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How to ask a question

One of the most important takeaways from this course is how to frame your requests to reduce back-and-forth with developers. In other words: how to ask useful questions.
Whether you're asking your classmates for help with your homework or requesting a bugfix from your team, it is always appreciated when you...
... help us help you.
Please try to include as much of the following information as possible when asking a question. This checklist serves two purposes:
  1. 1.
    It helps you think through the problem thoroughly, which often is enough to figure it out on your own. Almost all programming bugs are a mismatch between what you think you're asking the computer do and what you're actually asking the computer to do.
  2. 2.
    It gives us (or a team member) enough data upfront to make an educated guess about the problem and avoids a potentially time-consuming back-and-forth to gather all the relevant info.

The Question Checklist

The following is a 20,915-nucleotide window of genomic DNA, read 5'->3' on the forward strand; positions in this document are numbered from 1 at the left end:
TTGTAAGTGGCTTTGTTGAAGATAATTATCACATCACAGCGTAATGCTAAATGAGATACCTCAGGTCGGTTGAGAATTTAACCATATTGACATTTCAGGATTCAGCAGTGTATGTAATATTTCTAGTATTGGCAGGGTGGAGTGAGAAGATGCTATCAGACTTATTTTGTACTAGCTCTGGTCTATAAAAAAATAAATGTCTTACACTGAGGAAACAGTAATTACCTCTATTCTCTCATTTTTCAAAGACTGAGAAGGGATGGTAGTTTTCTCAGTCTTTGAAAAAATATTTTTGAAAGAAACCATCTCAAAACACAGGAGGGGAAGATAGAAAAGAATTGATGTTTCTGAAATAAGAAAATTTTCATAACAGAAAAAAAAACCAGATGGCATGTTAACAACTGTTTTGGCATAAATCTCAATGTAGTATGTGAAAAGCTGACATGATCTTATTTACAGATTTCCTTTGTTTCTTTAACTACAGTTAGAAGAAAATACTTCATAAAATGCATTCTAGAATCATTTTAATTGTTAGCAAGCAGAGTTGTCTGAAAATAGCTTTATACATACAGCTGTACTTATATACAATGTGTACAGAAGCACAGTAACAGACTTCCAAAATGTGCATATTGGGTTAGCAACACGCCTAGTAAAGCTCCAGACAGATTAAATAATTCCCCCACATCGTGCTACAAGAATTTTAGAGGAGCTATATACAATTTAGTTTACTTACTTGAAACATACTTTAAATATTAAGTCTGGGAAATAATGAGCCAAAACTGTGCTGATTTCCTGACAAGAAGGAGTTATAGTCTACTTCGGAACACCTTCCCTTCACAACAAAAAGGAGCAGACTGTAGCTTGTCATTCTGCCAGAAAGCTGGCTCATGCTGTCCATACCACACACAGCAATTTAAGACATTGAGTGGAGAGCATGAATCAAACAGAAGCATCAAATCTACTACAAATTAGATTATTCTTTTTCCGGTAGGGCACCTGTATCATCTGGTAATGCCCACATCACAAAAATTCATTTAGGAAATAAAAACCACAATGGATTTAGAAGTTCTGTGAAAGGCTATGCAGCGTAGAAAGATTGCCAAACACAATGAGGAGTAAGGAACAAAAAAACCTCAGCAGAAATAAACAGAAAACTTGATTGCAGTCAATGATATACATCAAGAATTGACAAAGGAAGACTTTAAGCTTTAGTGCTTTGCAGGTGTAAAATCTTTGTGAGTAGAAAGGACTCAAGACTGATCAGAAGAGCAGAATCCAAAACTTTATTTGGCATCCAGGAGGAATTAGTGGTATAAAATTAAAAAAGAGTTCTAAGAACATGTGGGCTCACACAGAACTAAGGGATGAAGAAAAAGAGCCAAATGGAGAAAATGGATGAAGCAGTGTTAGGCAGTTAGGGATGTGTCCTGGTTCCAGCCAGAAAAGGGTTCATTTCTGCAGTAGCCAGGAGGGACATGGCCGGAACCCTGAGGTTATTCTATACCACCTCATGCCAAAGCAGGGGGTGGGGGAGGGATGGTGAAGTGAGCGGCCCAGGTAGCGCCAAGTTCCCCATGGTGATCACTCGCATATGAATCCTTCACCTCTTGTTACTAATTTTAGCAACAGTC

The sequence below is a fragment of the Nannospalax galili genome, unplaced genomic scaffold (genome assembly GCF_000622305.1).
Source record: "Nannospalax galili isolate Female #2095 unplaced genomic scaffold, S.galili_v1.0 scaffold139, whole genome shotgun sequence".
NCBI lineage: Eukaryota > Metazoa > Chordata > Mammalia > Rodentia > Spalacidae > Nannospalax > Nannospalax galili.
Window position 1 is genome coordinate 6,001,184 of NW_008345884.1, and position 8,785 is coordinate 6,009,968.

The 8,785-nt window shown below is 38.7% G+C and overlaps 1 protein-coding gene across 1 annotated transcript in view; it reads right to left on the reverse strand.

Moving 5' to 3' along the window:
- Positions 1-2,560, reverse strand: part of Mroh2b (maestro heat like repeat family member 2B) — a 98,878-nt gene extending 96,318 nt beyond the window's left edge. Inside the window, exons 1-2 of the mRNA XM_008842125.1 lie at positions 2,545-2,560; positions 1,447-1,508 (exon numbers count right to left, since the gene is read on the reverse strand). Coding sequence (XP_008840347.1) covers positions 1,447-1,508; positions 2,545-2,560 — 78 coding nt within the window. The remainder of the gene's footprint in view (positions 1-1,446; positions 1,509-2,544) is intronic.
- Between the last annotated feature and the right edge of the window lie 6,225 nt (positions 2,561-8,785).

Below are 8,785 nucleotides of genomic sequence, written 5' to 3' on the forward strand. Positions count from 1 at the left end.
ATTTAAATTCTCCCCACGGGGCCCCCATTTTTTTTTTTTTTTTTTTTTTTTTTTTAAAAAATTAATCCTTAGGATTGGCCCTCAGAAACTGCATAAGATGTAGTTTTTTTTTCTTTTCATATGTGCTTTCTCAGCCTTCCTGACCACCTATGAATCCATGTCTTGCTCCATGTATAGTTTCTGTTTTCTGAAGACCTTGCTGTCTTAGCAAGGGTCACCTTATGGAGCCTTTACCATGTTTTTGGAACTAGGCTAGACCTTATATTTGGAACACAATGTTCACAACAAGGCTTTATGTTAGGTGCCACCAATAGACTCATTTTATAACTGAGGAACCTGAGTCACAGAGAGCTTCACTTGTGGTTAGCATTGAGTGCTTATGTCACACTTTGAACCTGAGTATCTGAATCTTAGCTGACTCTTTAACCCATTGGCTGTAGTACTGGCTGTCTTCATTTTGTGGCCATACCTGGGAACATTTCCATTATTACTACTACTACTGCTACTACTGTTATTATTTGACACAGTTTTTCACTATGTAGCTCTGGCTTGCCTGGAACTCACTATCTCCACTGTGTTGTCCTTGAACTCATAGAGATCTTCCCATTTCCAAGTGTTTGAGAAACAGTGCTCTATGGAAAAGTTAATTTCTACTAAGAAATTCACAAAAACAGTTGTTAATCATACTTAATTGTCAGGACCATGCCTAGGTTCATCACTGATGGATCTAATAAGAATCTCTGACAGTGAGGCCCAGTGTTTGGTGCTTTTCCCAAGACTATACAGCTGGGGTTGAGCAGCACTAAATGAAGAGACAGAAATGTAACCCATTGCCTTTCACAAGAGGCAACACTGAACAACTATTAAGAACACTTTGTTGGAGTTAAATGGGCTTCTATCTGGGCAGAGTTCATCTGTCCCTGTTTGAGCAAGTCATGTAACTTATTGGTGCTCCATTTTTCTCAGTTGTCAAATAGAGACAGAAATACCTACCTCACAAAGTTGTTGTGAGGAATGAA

1. 1.
    What project are you working on?
  2. 2.
    What action are you taking? e.g. "visiting /photos/4"
  3. 3.
    What behavior are you expecting?
  4. 4.
    What behavior is happening instead?
    • a screenshot is worth a thousand words
    • an animated gif is worth a thousand screenshots
    • a detailed error message is worth a thousand gifs
      • Exception
      • Filename
      • Line number
      • Snippet of relevant code
      • Copy-paste the error message rather than screenshot it so that we can Google it easily
      • If you are Googling error messages yourself, try to cut out parts of it that might be unique to your project (e.g. the folder name). Keep it as short as possible while keeping it relevant for Google.
    • the server log for the request: what URL were you trying to access, which controller action processed it, what were the params?
    • Make the subject line of the question descriptive, not just the name of the project, so that other students who are browsing can easily identify it.